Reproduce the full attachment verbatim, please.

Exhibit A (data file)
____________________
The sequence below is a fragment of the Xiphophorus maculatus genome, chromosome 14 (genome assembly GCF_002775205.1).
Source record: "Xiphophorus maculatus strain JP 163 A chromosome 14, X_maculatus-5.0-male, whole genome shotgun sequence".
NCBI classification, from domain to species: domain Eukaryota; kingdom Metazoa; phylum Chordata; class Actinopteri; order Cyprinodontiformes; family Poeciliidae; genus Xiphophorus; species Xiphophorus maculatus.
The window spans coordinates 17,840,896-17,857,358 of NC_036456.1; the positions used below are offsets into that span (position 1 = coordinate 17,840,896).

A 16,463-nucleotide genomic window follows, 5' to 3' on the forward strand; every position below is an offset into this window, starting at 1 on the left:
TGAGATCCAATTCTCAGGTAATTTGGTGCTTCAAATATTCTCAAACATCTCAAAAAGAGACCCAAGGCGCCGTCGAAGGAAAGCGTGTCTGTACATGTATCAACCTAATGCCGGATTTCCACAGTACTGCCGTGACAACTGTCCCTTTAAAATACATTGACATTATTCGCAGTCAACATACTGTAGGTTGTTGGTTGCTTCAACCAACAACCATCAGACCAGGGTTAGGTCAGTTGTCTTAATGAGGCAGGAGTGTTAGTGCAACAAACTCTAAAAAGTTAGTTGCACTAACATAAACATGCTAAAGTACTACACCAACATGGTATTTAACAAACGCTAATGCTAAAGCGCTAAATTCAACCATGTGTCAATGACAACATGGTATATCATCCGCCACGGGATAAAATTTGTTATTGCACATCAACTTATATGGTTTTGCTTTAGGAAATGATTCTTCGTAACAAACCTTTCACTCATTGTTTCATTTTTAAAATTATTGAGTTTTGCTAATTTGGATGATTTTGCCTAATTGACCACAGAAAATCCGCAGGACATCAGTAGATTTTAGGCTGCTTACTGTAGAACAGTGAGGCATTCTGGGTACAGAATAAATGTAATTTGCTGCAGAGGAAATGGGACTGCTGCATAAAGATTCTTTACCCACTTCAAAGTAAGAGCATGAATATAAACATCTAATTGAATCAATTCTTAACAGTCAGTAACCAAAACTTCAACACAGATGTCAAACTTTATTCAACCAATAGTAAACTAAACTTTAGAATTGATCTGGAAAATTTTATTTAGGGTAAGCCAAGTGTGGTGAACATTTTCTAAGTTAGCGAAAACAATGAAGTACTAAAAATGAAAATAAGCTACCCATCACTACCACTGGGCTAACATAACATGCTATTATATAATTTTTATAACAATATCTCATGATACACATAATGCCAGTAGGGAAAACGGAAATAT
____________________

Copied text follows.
The sequence below is a fragment of the Xiphophorus maculatus genome, chromosome 14 (genome assembly GCF_002775205.1).
Source record: "Xiphophorus maculatus strain JP 163 A chromosome 14, X_maculatus-5.0-male, whole genome shotgun sequence".
NCBI classification, from domain to species: domain Eukaryota; kingdom Metazoa; phylum Chordata; class Actinopteri; order Cyprinodontiformes; family Poeciliidae; genus Xiphophorus; species Xiphophorus maculatus.
The window spans coordinates 17,840,896-17,857,358 of NC_036456.1; the positions used below are offsets into that span (position 1 = coordinate 17,840,896).

A 16,463-nucleotide genomic window follows, 5' to 3' on the forward strand; every position below is an offset into this window, starting at 1 on the left:
TGAGATCCAATTCTCAGGTAATTTGGTGCTTCAAATATTCTCAAACATCTCAAAAAGAGACCCAAGGCGCCGTCGAAGGAAAGCGTGTCTGTACATGTATCAACCTAATGCCGGATTTCCACAGTACTGCCGTGACAACTGTCCCTTTAAAATACATTGACATTATTCGCAGTCAACATACTGTAGGTTGTTGGTTGCTTCAACCAACAACCATCAGACCAGGGTTAGGTCAGTTGTCTTAATGAGGCAGGAGTGTTAGTGCAACAAACTCTAAAAAGTTAGTTGCACTAACATAAACATGCTAAAGTACTACACCAACATGGTATTTAACAAACGCTAATGCTAAAGCGCTAAATTCAACCATGTGTCAATGACAACATGGTATATCATCCGCCACGGGATAAAATTTGTTATTGCACATCAACTTATATGGTTTTGCTTTAGGAAATGATTCTTCGTAACAAACCTTTCACTCATTGTTTCATTTTTAAAATTATTGAGTTTTGCTAATTTGGATGATTTTGCCTAATTGACCACAGAAAATCCGCAGGACATCAGTAGATTTTAGGCTGCTTACTGTAGAACAGTGAGGCATTCTGGGTACAGAATAAATGTAATTTGCTGCAGAGGAAATGGGACTGCTGCATAAAGATTCTTTACCCACTTCAAAGTAAGAGCATGAATATAAACATCTAATTGAATCAATTCTTAACAGTCAGTAACCAAAACTTCAACACAGATGTCAAACTTTATTCAACCAATAGTAAACTAAACTTTAGAATTGATCTGGAAAATTTTATTTAGGGTAAGCCAAGTGTGGTGAACATTTTCTAAGTTAGCGAAAACAATGAAGTACTAAAAATGAAAATAAGCTACCCATCACTACCACTGGGCTAACATAACATGCTATTATATAATTTTTATAACAATATCTCATGATACACATAATGCCAGTAGGGAAAACGGAAATAT